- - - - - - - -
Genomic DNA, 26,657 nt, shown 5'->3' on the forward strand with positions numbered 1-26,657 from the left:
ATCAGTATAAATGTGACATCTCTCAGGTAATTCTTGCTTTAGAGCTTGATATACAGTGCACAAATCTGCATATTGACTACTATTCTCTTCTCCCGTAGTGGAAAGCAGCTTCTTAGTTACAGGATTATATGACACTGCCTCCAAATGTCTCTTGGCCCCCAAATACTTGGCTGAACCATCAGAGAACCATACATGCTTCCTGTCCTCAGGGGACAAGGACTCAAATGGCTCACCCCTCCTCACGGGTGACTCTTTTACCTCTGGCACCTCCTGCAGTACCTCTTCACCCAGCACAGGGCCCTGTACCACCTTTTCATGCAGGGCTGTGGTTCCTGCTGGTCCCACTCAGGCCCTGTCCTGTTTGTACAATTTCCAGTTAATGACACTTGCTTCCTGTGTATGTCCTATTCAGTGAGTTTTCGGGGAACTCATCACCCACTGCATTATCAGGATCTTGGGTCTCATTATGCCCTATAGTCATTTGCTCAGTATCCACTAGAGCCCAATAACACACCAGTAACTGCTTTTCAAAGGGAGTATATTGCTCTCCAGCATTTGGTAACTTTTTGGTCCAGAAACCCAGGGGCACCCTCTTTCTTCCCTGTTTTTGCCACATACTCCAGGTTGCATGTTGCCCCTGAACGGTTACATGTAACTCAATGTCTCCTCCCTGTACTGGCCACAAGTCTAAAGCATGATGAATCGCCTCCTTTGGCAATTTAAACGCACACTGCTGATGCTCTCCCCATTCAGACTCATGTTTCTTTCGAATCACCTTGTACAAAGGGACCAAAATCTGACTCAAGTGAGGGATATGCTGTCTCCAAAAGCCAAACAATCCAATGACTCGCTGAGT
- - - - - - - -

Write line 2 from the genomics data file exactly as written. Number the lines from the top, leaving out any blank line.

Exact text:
ATCAGTATAAATGTGACATCTCTCAGGTAATTCTTGCTTTAGAGCTTGATATACAGTGCACAAATCTGCATATTGACTACTATTCTCTTCTCCCGTAGTGGAAAGCAGCTTCTTAGTTACAGGATTATATGACACTGCCTCCAAATGTCTCTTGGCCCCCAAATACTTGGCTGAACCATCAGAGAACCATACATGCTTCCTGTCCTCAGGGGACAAGGACTCAAATGGCTCACCCCTCCTCACGGGTGACTCTTTTACCTCTGGCACCTCCTGCAGTACCTCTTCACCCAGCACAGGGCCCTGTACCACCTTTTCATGCAGGGCTGTGGTTCCTGCTGGTCCCACTCAGGCCCTGTCCTGTTTGTACAATTTCCAGTTAATGACACTTGCTTCCTGTGTATGTCCTATTCAGTGAGTTTTCGGGGAACTCATCACCCACTGCATTATCAGGATCTTGGGTCTCATTATGCCCTATAGTCATTTGCTCAGTATCCACTAGAGCCCAATAACACACCAGTAACTGCTTTTCAAAGGGAGTATATTGCTCTCCAGCATTTGGTAACTTTTTGGTCCAGAAACCCAGGGGCACCCTCTTTCTTCCCTGTTTTTGCCACATACTCCAGGTTGCATGTTGCCCCTGAACGGTTACATGTAACTCAATGTCTCCTCCCTGTACTGGCCACAAGTCTAAAGCATGATGAATCGCCTCCTTTGGCAATTTAAACGCACACTGCTGATGCTCTCCCCATTCAGACTCATGTTTCTTTCGAATCACCTTGTACAAAGGGACCAAAATCTGACTCAAGTGAGGGATATGCTGTCTCCAAAAGCCAAACAATCCAATGACTCGCTGAGT